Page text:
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Misleading statement in Times Herald Record article causes parental concern

March 17, 2014

On Sunday, March 16, the Times Herald Record published an article, Monticello braces for possible influx of students that has caused parents to express their concerns by phone and email about the fifth-grade classes from the Emma C. Chase Elementary School ‘moving to the middle school.’ There are NO PLANS to move ANY fifth grade classrooms to the middle school.

In the article Superintendent Daniel Teplesky is quoted as saying “Two fifth-grade classes will move to middle school, but Chase will still be a classroom short.”

By stating that fifth-grade students will “move to the middle school,” Mr. Teplesky told the reporter that fifth-graders will “move on from Chase and will matriculate into RJK Middle School as sixth-graders in the 2014-15 school year.”

The intention of the article was to explain the capacity issues that Chase Elementary School will face in the 2014-15 school year. Enrollment figures indicate that three classrooms will be needed to accommodate the 50+ kindergarten students estimated to attend this fall. Therefore, the building remains one classroom short of what is needed to accommodate the incoming students.

Our apologies for any confusion and concern this article may have caused.

Times Herald Record Article:  Monticello braces for possible influx of students

By Leonard Sparks  |  Times Herald-Record  |  Published: 2:00 AM - 03/16/14

WURTSBORO — Monticello's school board is wrestling with a classroom shortage at an already overcrowded Chase Elementary School while facing the prospect of a significant influx of students from possible casino and wellness-center projects.

An estimated 50-plus kindergarten students — enough for three classrooms — are projected to enroll this fall at Chase, Superintendent Dan Teplesky said.

Two fifth-grade classes will move to middle school, but Chase will still be a classroom short, he said.

"We're looking at all options, including class sizes at Chase," he said.

Chase students already eat lunch in their classrooms because the cafeteria is being used for instructional space, according to a consultant's report released in January.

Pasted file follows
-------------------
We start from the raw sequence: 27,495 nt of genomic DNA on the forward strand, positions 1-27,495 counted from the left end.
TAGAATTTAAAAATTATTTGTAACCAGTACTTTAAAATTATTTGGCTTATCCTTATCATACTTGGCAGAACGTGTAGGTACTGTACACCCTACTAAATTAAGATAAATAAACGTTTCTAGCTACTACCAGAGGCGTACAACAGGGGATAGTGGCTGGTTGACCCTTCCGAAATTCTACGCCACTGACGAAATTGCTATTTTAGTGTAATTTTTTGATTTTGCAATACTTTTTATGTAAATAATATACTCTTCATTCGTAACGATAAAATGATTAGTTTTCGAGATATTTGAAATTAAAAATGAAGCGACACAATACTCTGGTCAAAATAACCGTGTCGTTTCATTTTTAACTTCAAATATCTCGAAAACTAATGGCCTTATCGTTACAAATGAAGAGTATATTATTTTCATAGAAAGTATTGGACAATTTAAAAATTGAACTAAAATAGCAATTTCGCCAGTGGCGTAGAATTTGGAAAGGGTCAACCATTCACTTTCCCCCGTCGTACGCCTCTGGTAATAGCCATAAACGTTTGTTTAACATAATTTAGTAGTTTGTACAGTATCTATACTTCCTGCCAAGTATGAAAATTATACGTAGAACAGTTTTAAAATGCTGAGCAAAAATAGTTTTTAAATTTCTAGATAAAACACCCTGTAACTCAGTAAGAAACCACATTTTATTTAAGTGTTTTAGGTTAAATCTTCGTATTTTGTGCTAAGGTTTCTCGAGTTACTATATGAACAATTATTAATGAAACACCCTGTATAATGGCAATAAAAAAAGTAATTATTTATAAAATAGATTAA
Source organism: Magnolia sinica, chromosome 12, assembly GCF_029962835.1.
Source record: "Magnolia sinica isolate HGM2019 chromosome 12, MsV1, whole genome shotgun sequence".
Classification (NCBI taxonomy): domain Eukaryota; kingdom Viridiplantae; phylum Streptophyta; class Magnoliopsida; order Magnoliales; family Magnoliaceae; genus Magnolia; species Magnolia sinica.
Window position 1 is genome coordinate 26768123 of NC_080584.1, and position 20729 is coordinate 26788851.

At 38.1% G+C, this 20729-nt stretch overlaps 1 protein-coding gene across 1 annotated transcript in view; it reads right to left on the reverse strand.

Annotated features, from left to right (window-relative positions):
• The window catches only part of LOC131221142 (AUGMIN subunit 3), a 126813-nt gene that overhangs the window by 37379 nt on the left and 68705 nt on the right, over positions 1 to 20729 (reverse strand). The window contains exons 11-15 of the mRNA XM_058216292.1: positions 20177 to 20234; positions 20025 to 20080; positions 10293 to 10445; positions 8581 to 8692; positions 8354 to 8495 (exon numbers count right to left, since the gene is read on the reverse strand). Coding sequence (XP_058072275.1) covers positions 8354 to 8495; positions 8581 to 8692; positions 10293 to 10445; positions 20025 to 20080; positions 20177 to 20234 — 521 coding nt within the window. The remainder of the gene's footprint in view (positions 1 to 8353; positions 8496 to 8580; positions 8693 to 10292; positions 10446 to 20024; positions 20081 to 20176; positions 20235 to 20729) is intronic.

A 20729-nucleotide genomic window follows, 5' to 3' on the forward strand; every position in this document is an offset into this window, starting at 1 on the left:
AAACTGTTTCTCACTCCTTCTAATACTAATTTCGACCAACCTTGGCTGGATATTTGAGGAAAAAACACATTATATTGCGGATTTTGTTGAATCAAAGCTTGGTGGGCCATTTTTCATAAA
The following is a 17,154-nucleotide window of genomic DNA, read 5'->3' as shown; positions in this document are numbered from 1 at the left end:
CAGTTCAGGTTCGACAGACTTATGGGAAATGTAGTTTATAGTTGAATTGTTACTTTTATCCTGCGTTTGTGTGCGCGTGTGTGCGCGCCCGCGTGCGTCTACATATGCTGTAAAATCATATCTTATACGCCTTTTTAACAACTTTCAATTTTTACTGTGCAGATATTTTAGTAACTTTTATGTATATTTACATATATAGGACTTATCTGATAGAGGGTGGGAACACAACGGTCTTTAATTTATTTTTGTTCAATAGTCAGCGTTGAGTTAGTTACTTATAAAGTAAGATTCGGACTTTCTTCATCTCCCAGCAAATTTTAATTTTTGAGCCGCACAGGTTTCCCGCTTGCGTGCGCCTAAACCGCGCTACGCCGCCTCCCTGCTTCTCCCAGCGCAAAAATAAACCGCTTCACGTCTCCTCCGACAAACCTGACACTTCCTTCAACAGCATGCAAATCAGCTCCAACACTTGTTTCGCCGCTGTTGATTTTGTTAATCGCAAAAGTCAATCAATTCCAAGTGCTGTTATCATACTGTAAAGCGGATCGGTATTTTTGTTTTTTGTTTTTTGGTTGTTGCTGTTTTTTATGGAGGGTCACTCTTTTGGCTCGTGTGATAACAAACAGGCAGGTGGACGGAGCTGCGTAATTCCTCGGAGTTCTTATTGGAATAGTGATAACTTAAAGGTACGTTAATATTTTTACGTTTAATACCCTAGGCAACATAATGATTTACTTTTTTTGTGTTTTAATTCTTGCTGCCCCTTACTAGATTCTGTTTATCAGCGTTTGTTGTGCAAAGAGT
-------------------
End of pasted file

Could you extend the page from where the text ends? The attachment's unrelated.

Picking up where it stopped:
Music is taught in an undersized space, and the school is without space for an art room, the report said.

Right now, the priority is to solve what is expected to be a one-classroom shortage, Teplesky said. Monticello's board has already ruled out using portable classrooms, he said.

Options include combining classes of the same grade at Chase and redrawing boundaries to free up space by shifting students to the district's other two elementary schools, George L. Cooke Elementary and Kenneth L. Rutherford Elementary.

The consultant's report also raised the option of assigning one of Chase's kindergarten classes to Cooke or Rutherford, or reopening the Duggan School in Bethel.

"The short-term is to see how we can address the number of classrooms and ensure we have space for all of our students at Chase next year," Teplesky said.

Board members are also eyeing the casino-licensing process.

Local officials expect a state commission to approve at least one gambling resort in Sullivan County. One of the contenders is Monticello Raceway owner Empire Resorts, which wants to build a casino at the former Concord Hotel site.

In addition, Veria Lifestyle is planning to redevelop the former Kutsher's resort, located in the Town of Thompson, into a retreat center with a hotel, spa and restaurants.

How those projects would impact the Monticello School District is unknown. But the district's board faces the real possibility of an influx of new students as people relocate to Sullivan for new jobs.

"What would happen if we had an influx of 200 to 300 students?" Teplesky said.